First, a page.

Last night an article appeared in The Financial Times, written by Andrew Byrne in Budapest and Christian Oliver in Brussels. The reporters had heard earlier that the European Atomic Energy Community or Euratom, which must approve all nuclear supply contracts signed by EU member states, had serious reservations about the contract signed by Russia and Hungary and would most likely withhold approval of the plant’s fuel supply. By yesterday they learned that Euratom had definitely “refused to approve Hungary’s plans to import nuclear fuel exclusively from Russia.” Hungary appealed the decision without success and, according to “three people close to the talks, the European Commission has now thrown its weight behind Euratom’s rejection of the contract.” In brief, that part of the contract that gave Rosatom the exclusive right to supply Paks2 with nuclear fuel for the next twenty years must be renegotiated. As a result, for the time being at least, the Paks project is stalled.

András Giró-Szász, one of the many government spokesmen, argued that the information obtained by The Financial Times was inaccurate. He especially objected to the sentence in the article that read: “The EU has blocked Hungary’s €12bn nuclear deal with Russia.” Nobody “blocked” anything. Initially the Hungarian government talked about demanding a retraction from the newspaper. By the next morning, however, Zoltán Kovács, another government spin doctor, gave up on the idea, especially since The Financial Times had no intention of changing a story that had been verified by three independent sources.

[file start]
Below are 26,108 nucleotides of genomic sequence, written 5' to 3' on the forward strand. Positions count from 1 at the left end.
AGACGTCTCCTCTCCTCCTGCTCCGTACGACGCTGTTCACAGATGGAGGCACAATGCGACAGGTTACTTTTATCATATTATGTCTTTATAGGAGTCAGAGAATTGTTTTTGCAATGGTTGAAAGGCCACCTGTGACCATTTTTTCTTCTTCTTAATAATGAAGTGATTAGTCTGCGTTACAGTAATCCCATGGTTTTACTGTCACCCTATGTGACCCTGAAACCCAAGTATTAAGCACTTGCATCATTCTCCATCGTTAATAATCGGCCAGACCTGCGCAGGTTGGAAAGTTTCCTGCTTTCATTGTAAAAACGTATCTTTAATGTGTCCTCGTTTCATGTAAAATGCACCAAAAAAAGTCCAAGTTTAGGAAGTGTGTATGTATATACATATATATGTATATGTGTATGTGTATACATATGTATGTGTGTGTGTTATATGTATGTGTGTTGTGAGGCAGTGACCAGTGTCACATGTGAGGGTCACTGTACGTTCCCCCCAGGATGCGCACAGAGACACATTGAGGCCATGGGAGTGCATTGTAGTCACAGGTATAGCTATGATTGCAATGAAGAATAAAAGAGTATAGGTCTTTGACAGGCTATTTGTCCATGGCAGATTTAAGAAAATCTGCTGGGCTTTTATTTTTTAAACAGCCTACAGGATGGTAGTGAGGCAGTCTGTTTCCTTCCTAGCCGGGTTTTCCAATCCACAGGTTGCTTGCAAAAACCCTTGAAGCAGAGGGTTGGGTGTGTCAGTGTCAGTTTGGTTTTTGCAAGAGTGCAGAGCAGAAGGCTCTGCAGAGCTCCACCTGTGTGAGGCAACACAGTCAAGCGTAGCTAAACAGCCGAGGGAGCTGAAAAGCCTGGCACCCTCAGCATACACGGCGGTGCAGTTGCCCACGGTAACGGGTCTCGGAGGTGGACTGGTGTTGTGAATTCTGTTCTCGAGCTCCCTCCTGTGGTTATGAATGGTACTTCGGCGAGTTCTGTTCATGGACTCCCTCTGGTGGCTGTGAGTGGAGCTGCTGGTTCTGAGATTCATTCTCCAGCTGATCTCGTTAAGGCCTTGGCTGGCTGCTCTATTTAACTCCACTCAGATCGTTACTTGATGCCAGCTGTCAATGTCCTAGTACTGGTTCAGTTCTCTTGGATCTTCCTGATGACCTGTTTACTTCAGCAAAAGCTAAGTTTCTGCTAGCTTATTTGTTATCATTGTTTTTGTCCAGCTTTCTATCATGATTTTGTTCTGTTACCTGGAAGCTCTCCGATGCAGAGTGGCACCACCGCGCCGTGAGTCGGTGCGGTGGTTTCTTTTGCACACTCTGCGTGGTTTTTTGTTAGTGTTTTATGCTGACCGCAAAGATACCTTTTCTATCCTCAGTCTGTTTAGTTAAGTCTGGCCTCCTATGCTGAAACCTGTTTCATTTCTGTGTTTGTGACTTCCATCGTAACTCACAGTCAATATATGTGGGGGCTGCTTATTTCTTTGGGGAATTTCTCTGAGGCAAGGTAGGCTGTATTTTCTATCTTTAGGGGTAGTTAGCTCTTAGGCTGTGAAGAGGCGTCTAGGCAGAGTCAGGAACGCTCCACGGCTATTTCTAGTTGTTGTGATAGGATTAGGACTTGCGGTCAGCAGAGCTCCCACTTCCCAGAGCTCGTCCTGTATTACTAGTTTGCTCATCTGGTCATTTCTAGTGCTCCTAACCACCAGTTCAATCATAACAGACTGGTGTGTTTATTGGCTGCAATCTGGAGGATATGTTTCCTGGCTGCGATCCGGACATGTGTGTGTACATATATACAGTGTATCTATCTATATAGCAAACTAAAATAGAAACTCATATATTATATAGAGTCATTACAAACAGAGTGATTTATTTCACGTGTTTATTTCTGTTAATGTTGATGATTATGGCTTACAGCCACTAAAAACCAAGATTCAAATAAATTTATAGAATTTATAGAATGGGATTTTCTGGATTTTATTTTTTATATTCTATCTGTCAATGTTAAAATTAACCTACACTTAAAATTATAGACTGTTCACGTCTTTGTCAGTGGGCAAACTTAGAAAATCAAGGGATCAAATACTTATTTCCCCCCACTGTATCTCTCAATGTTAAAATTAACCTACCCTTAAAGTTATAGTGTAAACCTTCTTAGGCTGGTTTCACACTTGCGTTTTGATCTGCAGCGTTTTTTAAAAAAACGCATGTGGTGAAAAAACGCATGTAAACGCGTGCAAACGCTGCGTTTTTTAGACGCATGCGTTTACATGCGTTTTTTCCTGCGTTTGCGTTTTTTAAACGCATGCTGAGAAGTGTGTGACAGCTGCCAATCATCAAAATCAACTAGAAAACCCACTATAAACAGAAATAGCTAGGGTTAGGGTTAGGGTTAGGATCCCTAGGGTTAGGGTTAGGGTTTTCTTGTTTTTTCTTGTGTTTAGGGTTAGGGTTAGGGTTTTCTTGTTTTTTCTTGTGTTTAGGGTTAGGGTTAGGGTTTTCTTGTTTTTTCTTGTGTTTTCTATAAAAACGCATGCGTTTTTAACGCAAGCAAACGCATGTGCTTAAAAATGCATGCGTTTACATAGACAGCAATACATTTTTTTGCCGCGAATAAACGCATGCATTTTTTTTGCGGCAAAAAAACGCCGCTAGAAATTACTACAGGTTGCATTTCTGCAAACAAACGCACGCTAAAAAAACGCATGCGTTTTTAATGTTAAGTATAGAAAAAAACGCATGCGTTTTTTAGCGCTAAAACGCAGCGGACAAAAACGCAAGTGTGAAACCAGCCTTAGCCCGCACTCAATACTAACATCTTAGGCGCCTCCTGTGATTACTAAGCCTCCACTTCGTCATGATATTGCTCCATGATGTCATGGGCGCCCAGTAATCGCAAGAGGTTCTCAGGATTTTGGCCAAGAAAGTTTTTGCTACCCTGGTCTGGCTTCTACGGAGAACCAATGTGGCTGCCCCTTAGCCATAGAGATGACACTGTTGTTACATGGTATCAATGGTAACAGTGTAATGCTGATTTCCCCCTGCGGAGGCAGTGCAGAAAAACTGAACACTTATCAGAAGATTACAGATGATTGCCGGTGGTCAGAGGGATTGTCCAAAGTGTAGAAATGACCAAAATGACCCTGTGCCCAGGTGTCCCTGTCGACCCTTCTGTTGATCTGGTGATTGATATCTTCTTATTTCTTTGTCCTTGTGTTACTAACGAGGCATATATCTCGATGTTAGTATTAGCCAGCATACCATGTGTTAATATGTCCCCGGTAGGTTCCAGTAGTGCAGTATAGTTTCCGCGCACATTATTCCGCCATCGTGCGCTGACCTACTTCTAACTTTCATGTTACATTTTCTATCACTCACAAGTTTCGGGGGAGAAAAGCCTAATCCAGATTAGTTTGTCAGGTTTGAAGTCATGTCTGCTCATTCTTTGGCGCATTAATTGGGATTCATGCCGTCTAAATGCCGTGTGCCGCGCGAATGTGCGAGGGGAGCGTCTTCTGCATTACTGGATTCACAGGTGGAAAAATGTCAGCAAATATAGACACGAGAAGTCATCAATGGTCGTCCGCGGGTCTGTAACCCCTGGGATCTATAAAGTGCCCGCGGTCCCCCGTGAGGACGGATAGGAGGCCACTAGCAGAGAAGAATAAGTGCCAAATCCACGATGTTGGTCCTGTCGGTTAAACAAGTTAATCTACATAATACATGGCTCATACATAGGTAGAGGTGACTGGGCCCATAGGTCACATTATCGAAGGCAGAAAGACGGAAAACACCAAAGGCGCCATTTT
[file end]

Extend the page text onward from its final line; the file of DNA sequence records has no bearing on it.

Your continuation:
The Hungarian charge might have been based on an erroneous translation of the verb “to block.” Although one of the word’s meanings is “to stop,” it can also mean “to obstruct” or “to impede.” In the latter sense The Financial Times correctly described the situation that developed as a result of Euratom’s decision, sanctioned by the European Commission. As the FT text continued, “The result is to block the whole Paks II expansion. To revive it, Hungary would need to negotiate a new fuel contract or pursue legal action against the commission.” So, the deal is not dead but it must be renegotiated. I might add that in Hungarian “blokkolni” (to block) means only to stop.

Another reason for the confusion, in addition to semantics, is Hungarian secretiveness. 444.hu learned that the Hungarian government insisted on secrecy in its negotiations with Euratom. Therefore, neither the head of Euratom nor the European Commission can say anything about the details of the situation that developed in connection with the Russian contract.

euratom

Since the Hungarian government has already lost its battle with Euratom and the Commission, the matter of the nuclear fuel supply must be renegotiated with Rosatom. János Lázár, in an interview on Kossuth Rádió this morning, referred to extensive discussions with “the members of the Russian negotiating team.” There has been some talk about getting nuclear fuel from other suppliers. Westinghouse has been mentioned several times as a possible source, even by János Lázár himself. However, Benedek Jávor, Hungarian MEP of the Greens, got in touch with Westinghouse and the firm denied in writing that there have been any talks between them and the Hungarian government.